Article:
Not only has my sleep cycle been thrown out of whack, but I’ve also broken out in pimples.
Clearly, we can get better at managing the crunch time around deployment.
The last time we deployed, there were a few tense moments, but our rigorous test-everything-from-a-production-install process helped us do it smoothly. This time, not so much. Here are a few reasons why, and here’s what I can do to make things better.
The problem occurred a couple of times during QA testing, which is how I realized that update.php was misbehaving. I wrote about it, but I didn’t review the other developers’ code for potential issues, and I didn’t emphasize the potential pitfalls during our meeting.
To do this better next time, we can come up with a more formal and regular code review process, and I can communicate more explicitly. We could try to always run update.php with $access_check = TRUE, but it may need to be false in some case in the future, and it’s better to be aware of potential problems.
To do this better next time, we should make sure our QA and production setups are as close as possible (we had been using wildcards for QA), and we should test new domains.
To do this better next time, I need to insist on taking breaks, even if it doesn’t seem to be being much like a team player. Also, I need to reset my sleep cycle as quickly as possible.
During deployment, I also learned to:
So my key things for next time are:
Becoming a better developer, one step at a time…
How are remote presentations different from in-person ones, and how can you make the most of those differences?
Plan for different channels and attention levels
Unlike at in-person conferences, you don’t have a lot of control over how people experience your presentation. Some people will be connected to the phone conference, but won’t be able to view your slides. Some people will be part of the phone conference, but not the Web conference, so they’ll need to change slides themselves. Some people will read your slides in order to catch up on parts they missed. Some people will listen to the recording after your session. Some people will just read your slides.
As much as possible, plan your talk so that you can make the most of the different ways people will receive your message.
To accommodate people on the phone, do not rely too much on visual aids, and explain important points out loud. Indicate when you’re moving to the next slide. Include the slide number on all pages of your presentation.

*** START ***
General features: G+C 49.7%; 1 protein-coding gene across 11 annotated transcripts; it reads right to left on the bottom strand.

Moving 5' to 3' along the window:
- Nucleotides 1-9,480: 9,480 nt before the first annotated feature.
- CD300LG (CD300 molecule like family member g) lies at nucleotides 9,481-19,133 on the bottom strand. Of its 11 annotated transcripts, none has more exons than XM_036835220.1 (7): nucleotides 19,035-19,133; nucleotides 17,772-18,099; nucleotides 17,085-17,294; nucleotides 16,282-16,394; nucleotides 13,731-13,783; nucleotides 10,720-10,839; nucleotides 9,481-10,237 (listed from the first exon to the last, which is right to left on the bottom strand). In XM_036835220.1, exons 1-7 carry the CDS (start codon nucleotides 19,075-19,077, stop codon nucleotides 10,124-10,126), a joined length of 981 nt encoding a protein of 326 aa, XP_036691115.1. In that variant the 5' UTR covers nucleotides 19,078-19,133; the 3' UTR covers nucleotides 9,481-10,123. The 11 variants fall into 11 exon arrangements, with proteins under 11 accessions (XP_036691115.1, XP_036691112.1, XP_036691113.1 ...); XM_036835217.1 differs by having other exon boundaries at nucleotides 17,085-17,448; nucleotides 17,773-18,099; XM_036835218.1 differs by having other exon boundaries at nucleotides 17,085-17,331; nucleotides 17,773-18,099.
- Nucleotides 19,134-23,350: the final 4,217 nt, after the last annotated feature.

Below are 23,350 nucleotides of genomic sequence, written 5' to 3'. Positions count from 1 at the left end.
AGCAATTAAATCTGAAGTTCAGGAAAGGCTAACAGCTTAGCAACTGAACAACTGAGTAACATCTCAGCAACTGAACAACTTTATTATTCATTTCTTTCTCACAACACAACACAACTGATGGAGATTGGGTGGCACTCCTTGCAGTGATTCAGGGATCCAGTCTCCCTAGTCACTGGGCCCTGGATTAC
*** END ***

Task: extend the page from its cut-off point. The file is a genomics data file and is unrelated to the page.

To accommodate people who may drift in and out of your presentation, verbally and visually emphasize important points, repeating as necessary.
To accommodate people who are reviewing the slides or recording, write an article or blog post with a more coherent version of your presentation.
Build interactivity into your presentation
At first glance, remote presentations may seem less interactive than real-life ones. You can’t see body language, and it’s difficult for people to interrupt during a conference call. However, you can still build interactivity into your session, and you should. Here are some reasons why and some tips for doing so.
Don’t be afraid of a little silence on the line. What seems like an uncomfortablely long silence to you gives people time to think about what they want to say, and eventually pushes other people to say something.
When asking people to interact, I find that it’s often helpful to encourage people to use the text chat. That way, more people can share their thoughts without trying to figure out whose turn it is to speak, and this also brings in shyer people. If your phone or web conference allows people to raise their hands, you can use that to queue people for speaking as well.
As you become more comfortable with building interactivity into your remote presentations, you’ll find that you’ll learn as much from the participants as you share with them.
In a session called “Presentation Secrets of Comedians and Stage Performers to Keep Audience Attention” at last year’s IBM Technical Leadership Exchange, Barclay Brown shared a story about watching a presenter make the mistake of wrapping with “Thanks, you’ve
been a great audience.” He explained that although speakers might see themselves speaking to an audience, listeners think of themselves as individuals, not a group. Good speakers make that one-on-one connection even with hundreds or thousands of people in the room.
In a virtual presentation, the perception of being an individual is even stronger. Your audience members don’t see the other participants. Pay attention to the words you use so that you can make the most of that one-on-one connection. Use sentences like “Have you ever experienced this?” instead of “Has anyone here experienced this?” You can still summarize group results, but keep that one-on-one mindset as you go through the rest of your talk.
Provide next actions
Think of things people may want to learn more about or do after your presentation, and take advantage of the fact that most of your participants will already be on a computer. Give them a URL where they can find out more, take the first step, or even fill out a survey about the session.
Hope that helps! Feel free to ask me questions – I’ll come up with more tips that way. =)